Eventually, you will have to raise cleaning prices.
Usually, it’s for one of two reasons…
The job was priced too low in the first place, or… Your business costs go up - like gas, taxes, insurance, and etc…
There’s a right way to increase your prices… and a whole lot of wrong ways.
Let’s talk about the best way to raise your cleaning prices.
Especially as you grow your cleaning business, you will see some clients leave you. No business in the world keeps all of their clients.
But when you raise your cleaning prices, there are a number of ways you can reduce the chances of losing your clients.
Funny enough, when you do it right, you might actually get a few responses that look like this:
“You do such wonderful things for us! We will be HAPPY to pay you more!”
… Believe it or not, that’s a real response I saw after a price increase.
Do not be afraid to increase your prices.
With the numbers on your side, you can confidently tell your clients that your costs are going up, and you need to raise the prices.
Remember, this is your business. You are doing this to make money, not to give away your time.
The industry standard is to increase your prices by about 3-5% every year.
So, if you haven’t increased prices in two years, you can increase by 6-10% without risking your clients’ anger.
But please don’t just increase your prices blindly. Before you do anything, make sure you price your cleaning services for profit.
Otherwise, you might increase your prices… and find out that you still aren’t making any money from some clients.
Increasing your prices can be dangerous when you do it wrong.
Use these 7 risk-free strategies, and you will keep more clients… while turning a healthier profit.
Here are 7 risk-free ways to increase your cleaning prices:
I’ve seen a number of “cleaning experts” who claim that a price increase goes smoother if you simply don’t tell your clients about it.
How is that fair to your clients?
Do not listen to them. You must be honest and tell your clients.
Ask yourself: How would you want to be treated? Do you want your plumber to “sneak in an extra charge?”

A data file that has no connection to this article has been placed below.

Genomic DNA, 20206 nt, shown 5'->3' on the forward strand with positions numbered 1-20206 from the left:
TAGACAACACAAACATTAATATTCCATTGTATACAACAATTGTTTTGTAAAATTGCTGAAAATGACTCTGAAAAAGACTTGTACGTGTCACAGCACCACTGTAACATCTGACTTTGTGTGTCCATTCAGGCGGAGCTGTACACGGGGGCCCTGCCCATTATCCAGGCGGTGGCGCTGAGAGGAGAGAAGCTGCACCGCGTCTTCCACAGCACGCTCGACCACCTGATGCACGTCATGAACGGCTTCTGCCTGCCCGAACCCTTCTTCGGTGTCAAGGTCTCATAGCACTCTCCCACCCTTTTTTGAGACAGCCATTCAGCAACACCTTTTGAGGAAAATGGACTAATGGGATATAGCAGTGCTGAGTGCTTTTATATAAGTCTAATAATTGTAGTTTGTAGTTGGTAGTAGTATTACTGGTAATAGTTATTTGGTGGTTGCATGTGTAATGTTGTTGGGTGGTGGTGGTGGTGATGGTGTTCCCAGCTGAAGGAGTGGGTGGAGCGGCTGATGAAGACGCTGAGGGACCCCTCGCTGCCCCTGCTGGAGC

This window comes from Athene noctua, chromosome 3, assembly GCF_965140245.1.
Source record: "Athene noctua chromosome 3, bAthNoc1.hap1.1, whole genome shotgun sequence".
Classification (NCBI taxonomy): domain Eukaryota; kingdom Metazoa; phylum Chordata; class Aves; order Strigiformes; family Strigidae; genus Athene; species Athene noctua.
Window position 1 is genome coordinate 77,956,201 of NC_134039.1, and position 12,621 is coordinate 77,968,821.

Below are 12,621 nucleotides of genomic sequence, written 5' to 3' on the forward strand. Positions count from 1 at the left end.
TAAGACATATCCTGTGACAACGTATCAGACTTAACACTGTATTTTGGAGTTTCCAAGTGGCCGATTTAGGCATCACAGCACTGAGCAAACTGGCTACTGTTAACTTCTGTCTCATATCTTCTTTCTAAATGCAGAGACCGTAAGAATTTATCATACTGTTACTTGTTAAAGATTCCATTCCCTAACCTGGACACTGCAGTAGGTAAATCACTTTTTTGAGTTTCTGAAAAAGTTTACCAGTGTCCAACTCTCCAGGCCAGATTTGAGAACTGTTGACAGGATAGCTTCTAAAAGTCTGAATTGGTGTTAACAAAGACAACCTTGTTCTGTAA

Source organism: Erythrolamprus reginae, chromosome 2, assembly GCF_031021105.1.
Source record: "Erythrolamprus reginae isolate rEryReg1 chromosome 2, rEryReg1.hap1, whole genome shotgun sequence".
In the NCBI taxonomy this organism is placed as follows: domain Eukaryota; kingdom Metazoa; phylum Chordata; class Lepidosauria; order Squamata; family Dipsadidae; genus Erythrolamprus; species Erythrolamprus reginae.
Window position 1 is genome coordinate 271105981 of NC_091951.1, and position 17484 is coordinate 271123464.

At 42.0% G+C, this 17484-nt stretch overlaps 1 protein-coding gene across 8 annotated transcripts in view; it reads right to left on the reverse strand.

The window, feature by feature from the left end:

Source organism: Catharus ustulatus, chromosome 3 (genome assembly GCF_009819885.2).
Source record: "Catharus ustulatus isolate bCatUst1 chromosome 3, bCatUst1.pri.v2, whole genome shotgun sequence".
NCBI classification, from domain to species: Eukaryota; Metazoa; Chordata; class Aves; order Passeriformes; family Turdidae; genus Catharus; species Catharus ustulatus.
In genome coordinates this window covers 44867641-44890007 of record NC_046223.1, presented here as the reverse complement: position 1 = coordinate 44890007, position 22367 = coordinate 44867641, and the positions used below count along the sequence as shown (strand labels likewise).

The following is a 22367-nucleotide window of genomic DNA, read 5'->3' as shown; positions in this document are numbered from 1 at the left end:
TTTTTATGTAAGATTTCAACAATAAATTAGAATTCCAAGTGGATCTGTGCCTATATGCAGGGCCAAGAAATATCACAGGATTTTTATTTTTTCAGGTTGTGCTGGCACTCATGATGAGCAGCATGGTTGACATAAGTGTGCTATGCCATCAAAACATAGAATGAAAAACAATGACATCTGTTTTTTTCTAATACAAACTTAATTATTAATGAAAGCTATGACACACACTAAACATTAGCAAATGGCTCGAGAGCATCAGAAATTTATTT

No! So, be fair to your clients. Be honest, and make sure you send them a letter or an email before you increase their prices.
You should try to avoid raising prices on clients who’ve had a bad recent experience:
Fix the problems, then focus on giving them a high quality service.
After a couple of months, you can think about increasing the cleaning price.
When you announce your price increase, don’t try to “soften the blow” by letting your clients think they’ll be able to negotiate your prices down.
And, most importantly... DO NOT APOLOGIZE.
You are running a great cleaning business.
Rate increases are a fact of your high value. Own it.
Manage your clients and employees all in one system
Remember how clueless you were when you first started your business?
Your customers are even more in the dark than you were.
They don’t know ANYTHING about cleaning (except maybe how to push a mop, but a lot of them get that wrong, too).
You’re the professional – that’s why they trust you. So earn their trust.
Tell your customers why you have to raise your prices – explain how you do your job.
Don’t be scared to “lift up the hood” and show them the costs that are required to keep your business at the peak of quality:
Prove that you are the authority, and your clients will gladly accept your new prices.
Thank your customers for being loyal, for taking a risk with you, and sticking with you.
Who doesn’t love to be thanked?
It’s important that your clients feel appreciated by you so that they become more invested in your cleaning business.
By becoming more invested in your cleaning business, they’ll be way less likely to leave you for your competitors.
If you have 100 clients, would you increase all of their prices all at once?
I hope not.
Start with the least profitable clients first.
Send your price increase to them first, and see how they react.
They’ll tell you all of their objections, so you can prepare for the next round.
This gives you a much better chance at keeping those VIP clients.
For the first few visits after you’ve raised your prices, you need to show them that you’re worth the extra money.
Don’t tell them you’re going to over-deliver, just make sure that you put in those nice finishing touches to remind them that, “Hey, this company is definitely worth the price.”
Also, don’t forget about leave-behinds! They’re another great way to reinforce this idea too.
Here’s an example of a price increase letter. Modify this for your own business, and make it fit your company culture.
Your clients will:
This gives your clients time to react, without making them feel like you’re rushing them to make a decision (which can often end in cancellation).
Here’s your price increase letter:
Have confidence in your value.
Raising your cleaning prices can seem intimidating and maybe even a little scary… but, it comes with the territory.
As a cleaning business owner, you’ll have to raise cleaning prices from time to time.
If you follow these few tips, you’ll find that your clients will be much more understanding of your case.
Be confident, and good luck!
Originally published Feb 8,
Tags: Business Operation